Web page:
We’re starting to see more companies welcome their employees back to an office that looks much different than when most of them left it in mid-March.
Colleges and universities are doing everything they can to make campus life as normal as possible for their students and K-12 schools across the country are trying to figure out the right balance between in-person education and long-term safety for their young students as we head into September.
Meanwhile, live events professionals are trying to figure out new ways to bring in-person sports and entertainment to fans around the world, whether it’s by turning drive-in movie theaters to tailgates for fans to watch live shows by their favorite artists in parking lots or bringing fans into arenas virtually.
Everyone, it seems, is working on the best way to use technology to solve the problems that have cropped up as a result of the ongoing coronavirus pandemic as it continues to spread across the U.S. and around the world.
All of that brain power and focusing on solutions is perfect in the case of the COVID-19 outbreak, but more often today than ever, we’re starting to see stories about and reports on the use of technology to solve problems that really didn’t need to be addressed in the first place.
Most of these solutions center on creating efficiencies, either on the production line or in a company’s ability to help its customers, and many of them involve artificial intelligence. The problem is AI just isn’t at the point yet where it’s creating the efficiencies most want and that just leads to more problems.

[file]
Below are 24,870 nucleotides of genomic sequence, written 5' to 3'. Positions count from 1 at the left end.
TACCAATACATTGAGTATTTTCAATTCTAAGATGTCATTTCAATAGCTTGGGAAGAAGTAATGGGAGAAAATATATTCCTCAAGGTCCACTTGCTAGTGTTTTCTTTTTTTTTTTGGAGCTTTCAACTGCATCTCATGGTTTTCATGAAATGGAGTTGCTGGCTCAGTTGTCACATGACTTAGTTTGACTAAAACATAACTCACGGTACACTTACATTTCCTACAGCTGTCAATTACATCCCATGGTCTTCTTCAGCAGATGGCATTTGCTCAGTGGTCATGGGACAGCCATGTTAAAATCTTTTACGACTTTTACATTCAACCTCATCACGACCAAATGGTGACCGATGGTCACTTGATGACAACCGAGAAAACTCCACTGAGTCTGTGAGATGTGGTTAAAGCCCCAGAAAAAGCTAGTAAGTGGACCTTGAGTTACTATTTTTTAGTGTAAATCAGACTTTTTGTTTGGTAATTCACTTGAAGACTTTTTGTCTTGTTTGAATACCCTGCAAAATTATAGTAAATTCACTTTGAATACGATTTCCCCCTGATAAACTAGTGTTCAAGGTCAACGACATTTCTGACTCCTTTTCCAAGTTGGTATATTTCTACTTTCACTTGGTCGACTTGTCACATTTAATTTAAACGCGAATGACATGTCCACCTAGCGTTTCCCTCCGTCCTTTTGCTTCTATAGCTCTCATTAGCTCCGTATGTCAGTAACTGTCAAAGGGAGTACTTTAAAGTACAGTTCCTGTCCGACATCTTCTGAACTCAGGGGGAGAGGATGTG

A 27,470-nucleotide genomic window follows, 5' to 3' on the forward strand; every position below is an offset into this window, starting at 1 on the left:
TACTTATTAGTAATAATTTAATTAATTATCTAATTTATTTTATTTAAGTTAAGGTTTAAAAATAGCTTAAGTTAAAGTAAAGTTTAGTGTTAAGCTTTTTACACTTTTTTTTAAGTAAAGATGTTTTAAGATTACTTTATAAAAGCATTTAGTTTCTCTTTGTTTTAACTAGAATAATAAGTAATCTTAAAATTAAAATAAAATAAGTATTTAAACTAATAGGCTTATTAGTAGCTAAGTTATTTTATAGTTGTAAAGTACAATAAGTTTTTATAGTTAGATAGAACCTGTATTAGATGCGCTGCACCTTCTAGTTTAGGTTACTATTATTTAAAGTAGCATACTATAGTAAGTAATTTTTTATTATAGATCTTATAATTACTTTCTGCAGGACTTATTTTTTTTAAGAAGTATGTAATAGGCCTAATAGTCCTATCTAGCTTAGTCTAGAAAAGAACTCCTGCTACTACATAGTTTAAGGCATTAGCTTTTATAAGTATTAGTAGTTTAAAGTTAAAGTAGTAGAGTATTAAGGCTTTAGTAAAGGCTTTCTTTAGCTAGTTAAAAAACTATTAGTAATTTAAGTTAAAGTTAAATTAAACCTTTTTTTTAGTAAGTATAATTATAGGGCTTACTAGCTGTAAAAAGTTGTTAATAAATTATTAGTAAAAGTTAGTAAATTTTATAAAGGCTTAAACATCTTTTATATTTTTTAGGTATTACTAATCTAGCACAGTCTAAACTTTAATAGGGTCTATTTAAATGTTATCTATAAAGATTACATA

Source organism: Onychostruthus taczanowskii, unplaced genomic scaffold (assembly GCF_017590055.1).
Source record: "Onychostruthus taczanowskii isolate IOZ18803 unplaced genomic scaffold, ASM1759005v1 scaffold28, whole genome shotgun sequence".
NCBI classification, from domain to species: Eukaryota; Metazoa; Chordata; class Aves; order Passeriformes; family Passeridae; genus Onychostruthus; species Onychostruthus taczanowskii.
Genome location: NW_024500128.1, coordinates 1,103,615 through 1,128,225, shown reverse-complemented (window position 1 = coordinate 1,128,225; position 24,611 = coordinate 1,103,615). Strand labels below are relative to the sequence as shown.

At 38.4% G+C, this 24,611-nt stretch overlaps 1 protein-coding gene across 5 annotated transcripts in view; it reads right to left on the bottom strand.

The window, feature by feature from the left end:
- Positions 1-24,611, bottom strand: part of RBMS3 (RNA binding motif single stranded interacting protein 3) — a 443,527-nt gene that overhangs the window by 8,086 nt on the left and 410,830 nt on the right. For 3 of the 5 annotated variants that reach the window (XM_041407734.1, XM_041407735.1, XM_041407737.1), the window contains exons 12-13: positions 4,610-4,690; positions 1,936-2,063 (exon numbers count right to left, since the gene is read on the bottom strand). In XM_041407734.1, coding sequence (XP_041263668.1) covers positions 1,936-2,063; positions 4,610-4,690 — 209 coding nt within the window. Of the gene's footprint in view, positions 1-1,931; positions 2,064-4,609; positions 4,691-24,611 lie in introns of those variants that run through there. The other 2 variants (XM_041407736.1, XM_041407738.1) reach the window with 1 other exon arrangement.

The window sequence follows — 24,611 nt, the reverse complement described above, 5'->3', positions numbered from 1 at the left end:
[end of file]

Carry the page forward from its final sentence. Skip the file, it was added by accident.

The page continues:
Machine learning has become a pervasive element of everyday life and smart devices such as the Amazon Echo have become staples in homes across the U.S. and were making inroads in hotels before the pandemic swept across the country.
They might have staying power post-coronavirus too since many people will be too afraid to touch anything in their hotel rooms or to even push the start button on the videoconferencing system in their company’s board room whenever they return to the office.
Crossing the Line
But sometimes technology just simply goes too far, no matter how much good it brings into the world in other circumstances. Generally, the marketplace will tell product developers that they’re not fans of their products by either not buying it at all or panning it on social media when they do and hate it.
It’s typically at the cross-section of science and technology where there’s the most debate about the value of solving problems with machines rather than humans. The Neuralink rolled out recently by Tesla and SpaceX founder Elon Musk is the latest example, but not the first and certainly not the last.
Certainly, there are plenty of examples of AV and IT technology doing wonders for the health care industry. Take telemedicine as the most recent and certainly widest-impact example of this idea.
Without the ability for most patients to talk to and even share medical information with their doctors for the past six months, we’d likely have an even larger number of deaths from COVID-19 worldwide. But, again, things like cloning and embedded devices are just a step too far for many to consider.
There’s a balance when it comes to the problems AV and IT integrators should be solving and the ones they should leave alone. It’s not always as simple as doing what your customers ask you to do. It’s about doing what should be done to advance rather than compromise the cause for AV and IT as a whole.
There are plenty of problems AV and IT integrators can solve with technology. Making the right choices in that regard will help to continue to advance the industries and lead to some wonderful solutions we can’t imagine today. Focusing solely on profit or fame, though, could have dangerous consequences.
There’s no need to bring technology to people before it’s ready. If this pandemic has taught us anything, it’s that people will embrace technology whenever they’re ready for it and it’s ready for them.